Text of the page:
Also, the packets size has some impact: With 48 bytes packets (smallest possible IPv6 ping), packets/s throughput rises by 34% (up to 40,000 pkt/s), while effective bandwidth collapses. That really means most of the time is spent in per-packet processing, which has constant cost per packet, rather than packet memory copying whose duration is proportional to the size of each packet.
It should also be noted that during these tests, the stress test program (also userland) was consuming around 60% of CPU cycles, while miredo was left with the rest. As such, Miredo should be able to exchange much more real traffic on the same host.

Ideally, the test would be done with the stress test program on a separate more powerful machine, whose CPU would not be saturated, and that additionnal machine would be attached via a Gigabit link (so that network would not be the bottleneck) to the running system. That system would run alternatively Miredo and some kernel-only stuff. Unfortunately, I do not have such hardware at hand, but I am definitely interested in the results.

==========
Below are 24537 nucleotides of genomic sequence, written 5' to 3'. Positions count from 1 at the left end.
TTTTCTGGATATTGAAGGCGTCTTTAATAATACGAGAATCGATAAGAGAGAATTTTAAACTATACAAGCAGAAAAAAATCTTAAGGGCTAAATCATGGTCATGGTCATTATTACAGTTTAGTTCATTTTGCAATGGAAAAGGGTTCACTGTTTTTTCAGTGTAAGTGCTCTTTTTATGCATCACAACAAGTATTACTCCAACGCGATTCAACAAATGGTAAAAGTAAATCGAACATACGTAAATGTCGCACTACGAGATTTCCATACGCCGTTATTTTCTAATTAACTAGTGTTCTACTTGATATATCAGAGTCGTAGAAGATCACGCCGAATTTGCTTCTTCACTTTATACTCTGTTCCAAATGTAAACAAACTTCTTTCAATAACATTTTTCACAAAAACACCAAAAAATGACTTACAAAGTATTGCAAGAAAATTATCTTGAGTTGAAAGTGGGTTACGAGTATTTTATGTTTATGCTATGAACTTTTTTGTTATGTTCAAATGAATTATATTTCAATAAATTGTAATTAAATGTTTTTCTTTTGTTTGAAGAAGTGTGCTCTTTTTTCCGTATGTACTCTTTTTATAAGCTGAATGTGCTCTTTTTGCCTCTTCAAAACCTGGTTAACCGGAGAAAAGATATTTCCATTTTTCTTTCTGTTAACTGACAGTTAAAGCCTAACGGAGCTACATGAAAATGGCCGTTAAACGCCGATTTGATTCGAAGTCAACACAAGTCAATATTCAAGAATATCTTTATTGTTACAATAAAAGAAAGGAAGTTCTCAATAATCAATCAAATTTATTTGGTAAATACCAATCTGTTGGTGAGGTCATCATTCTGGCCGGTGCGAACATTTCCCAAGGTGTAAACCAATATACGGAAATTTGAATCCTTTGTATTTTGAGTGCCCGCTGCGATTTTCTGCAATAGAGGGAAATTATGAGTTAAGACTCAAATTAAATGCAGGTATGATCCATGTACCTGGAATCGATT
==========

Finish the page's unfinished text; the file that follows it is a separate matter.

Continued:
As a reference, I have also ran some stress test with ping6 from iputils on that same PC. It would switch about 25,500 packets (both ways) of 1280 bytes each, or 28,500 packets of 48 bytes per seconds (with more than 95% CPU dedicated to it). But given ping6 is itself running in userland on the same host, this test is somewhat biased.

See also

The authors of NICI Teredo have published a paper on fast Teredo relaying through IEEE. The paper might now finally be freely available. However, I suspect the tests where done with obsolete an version of Miredo; older versions would perform some extra userland memcpy’s, that were eliminated since then. In fact, running the same test with fairly obsolete miredo version 0.4.2, yields figures about 20% below the ones above.

Note that this IEEE paper is based on latency, rather than actual packet switching or bandwidth, which I find a bit weird: In my opinion, an additionnal delay of a few microseconds is completely neglectible when the actual round-trip time between Internet hosts is typically the order of a few to several hundreds milliseconds.